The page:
HomeEvent NewsTSD Keynote Speaker Addresses Important Link Between Special Education, Transportation

TSD Keynote Speaker Addresses Important Link Between Special Education, Transportation

Board-certified behavior analyst Patrick Mulick was a recent guest-star on a podcast, “The Autism Helper,” which aired on Nov. 18. Mulick discussed connecting the gaps between transportation and the school, a topic he will discuss at the Transporting Students with Disabilities and Special Needs (TSD) Conference in March.

Mulick is also an educational consultant, and the assistant director of autism and student independence for the Auburn School District in Washington state, as well as a coach with the John Maxwell Team.

Many people in the school transportation world know him for his empowering workshops that are focused on student behavior on the school bus. He has spoken at several STN EXPO conferences, including this past year when he spoke at the TSD Conference, STN EXPO Indy and STN EXPO Reno.

But, the consensus fan-favorite is back. Patrick Mulick will be a keynote speaker at TSD 2020, where he will be opening this year’s conference on March 22 with his presentation, “Creating the Home Field Advantage.”

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In Monday’s podcast that was hosted by Sasha Long, Mulick discussed the importance of looping the transportation staff into meetings, and giving staff members the tools to address the behavior of the child who they transport daily.

“I’ve been talking to bus drivers for years and the number one comment I get from bus drivers: That information was awesome, but do the teachers know that?”

Mulick discussed how he has been given the platform to be able to share the same messages he’s been sharing with transportation staff to special education teachers.

He provided five action items to the teachers on what steps they can take to encourage conversations with transportation staff.

    1. Treat the bus driver like an educator. If someone has the capacity to support a child in any way that is going to influence their day, then they are an educator.
    2. Make sure that transportation staff is aware of big stressors for children who have autism and the ways they can be supported, as well as the stressors that transportation can have. Some children may experience a behavior change when transitioning between activities. One of the biggest transitions students are going through is leaving the comforts of their home, boarding a commercial vehicle and going to school.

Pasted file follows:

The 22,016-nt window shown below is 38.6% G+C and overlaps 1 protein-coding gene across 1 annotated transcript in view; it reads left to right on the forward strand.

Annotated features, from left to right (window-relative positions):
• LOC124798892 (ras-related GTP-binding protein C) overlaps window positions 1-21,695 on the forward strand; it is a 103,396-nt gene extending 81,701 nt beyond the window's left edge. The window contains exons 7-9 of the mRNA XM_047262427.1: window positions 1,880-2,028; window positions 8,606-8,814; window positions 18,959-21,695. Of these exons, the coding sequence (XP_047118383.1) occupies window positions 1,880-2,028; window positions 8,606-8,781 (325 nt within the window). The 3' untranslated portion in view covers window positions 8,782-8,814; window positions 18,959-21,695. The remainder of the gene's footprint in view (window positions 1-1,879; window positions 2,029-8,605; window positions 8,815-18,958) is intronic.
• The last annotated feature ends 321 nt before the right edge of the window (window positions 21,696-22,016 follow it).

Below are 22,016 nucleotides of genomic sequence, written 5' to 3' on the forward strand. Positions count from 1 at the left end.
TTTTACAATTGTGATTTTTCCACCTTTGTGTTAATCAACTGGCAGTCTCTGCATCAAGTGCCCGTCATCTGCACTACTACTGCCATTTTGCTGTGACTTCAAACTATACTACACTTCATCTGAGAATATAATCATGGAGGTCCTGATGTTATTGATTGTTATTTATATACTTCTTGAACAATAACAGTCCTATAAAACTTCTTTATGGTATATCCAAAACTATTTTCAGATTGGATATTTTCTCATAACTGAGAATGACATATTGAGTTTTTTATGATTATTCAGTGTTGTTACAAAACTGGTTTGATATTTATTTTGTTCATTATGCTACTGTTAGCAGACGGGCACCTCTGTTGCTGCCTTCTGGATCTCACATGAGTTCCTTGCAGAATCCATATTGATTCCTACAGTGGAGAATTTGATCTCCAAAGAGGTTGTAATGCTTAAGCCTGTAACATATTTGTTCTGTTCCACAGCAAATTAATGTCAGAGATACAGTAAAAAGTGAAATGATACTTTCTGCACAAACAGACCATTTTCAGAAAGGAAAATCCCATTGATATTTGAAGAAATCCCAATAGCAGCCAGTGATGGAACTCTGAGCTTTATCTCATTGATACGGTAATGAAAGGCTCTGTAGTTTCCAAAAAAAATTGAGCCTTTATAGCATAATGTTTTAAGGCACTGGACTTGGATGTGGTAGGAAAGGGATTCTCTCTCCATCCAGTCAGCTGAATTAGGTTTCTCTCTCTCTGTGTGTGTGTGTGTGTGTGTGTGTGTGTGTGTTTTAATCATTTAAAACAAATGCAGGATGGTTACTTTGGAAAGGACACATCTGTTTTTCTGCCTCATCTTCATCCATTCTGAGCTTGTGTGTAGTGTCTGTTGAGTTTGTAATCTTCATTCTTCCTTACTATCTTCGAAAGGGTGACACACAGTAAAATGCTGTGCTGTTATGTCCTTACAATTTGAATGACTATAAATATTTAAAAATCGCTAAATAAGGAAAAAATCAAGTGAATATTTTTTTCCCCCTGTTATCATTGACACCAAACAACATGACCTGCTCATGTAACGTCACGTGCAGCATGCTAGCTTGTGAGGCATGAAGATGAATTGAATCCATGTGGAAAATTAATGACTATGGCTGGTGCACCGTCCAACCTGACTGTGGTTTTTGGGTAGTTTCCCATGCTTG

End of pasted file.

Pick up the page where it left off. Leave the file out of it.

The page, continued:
3. As teachers are duplicating handouts for their classroom, they should make a copy for the bus driver or bus aide if it could benefit them.
    4. Support reinforcing positive behaviors and discuss reinforcement with the transportation staff. Provide incentives to the bus drivers or aides that they can use with the students. For instance, Mulick said if a kid acts well on the school bus, he could either receive that positive reinforcement right then, or he could receive something on his desk when he walks into class. Also, bus drivers should be invited to professional development training and should be included in conversations.
    5. Share the celebrations you have about the student openly. Mulick warned that more often than not, school bus drivers and attendants hear only the negatives about a student before they transport them. He advised changing those perspectives and sharing positive qualities about the student, to avoid negatively influencing someone’s opinion.

Mulick is a huge advocate for the school bus being an extension of the classroom, and he encouraged teachers and bus drivers to make that connection early on. He advised opening communication about the child’s morning bus ride, or their day at school could help the other person during the handoff.

Mulick said it’s easy to get bogged down in the day-to-day operations, and as a former special education teacher himself, he knows the sigh of relief when handing the students off for their bus ride home. However, that is not the end of the child’s day. The student starts the day the minute he/she leaves the comfort of their own home and doesn’t end the day until the student has returned, he noted.

Mulick addressed the importance of teachers communicating the tools and strategies that work in the classroom, from select students to the bus staff.

“We forget that those bus drivers, those transportation staff, they need that information,” Mulick explained. “They need to know what is going to work for those kids, getting them to and from school every day.”

Mulick felt that teachers should invite school bus drivers into their classrooms, so they can see how these strategies are working in the school setting and gain a better feel for how to incorporate those onto the bus. But he also said it should go both way, so teachers should ride a school bus with their students at least once a year. By doing this, they are more engaged in the students’ conversations and can understand their needs from another aspect of the child’s day.

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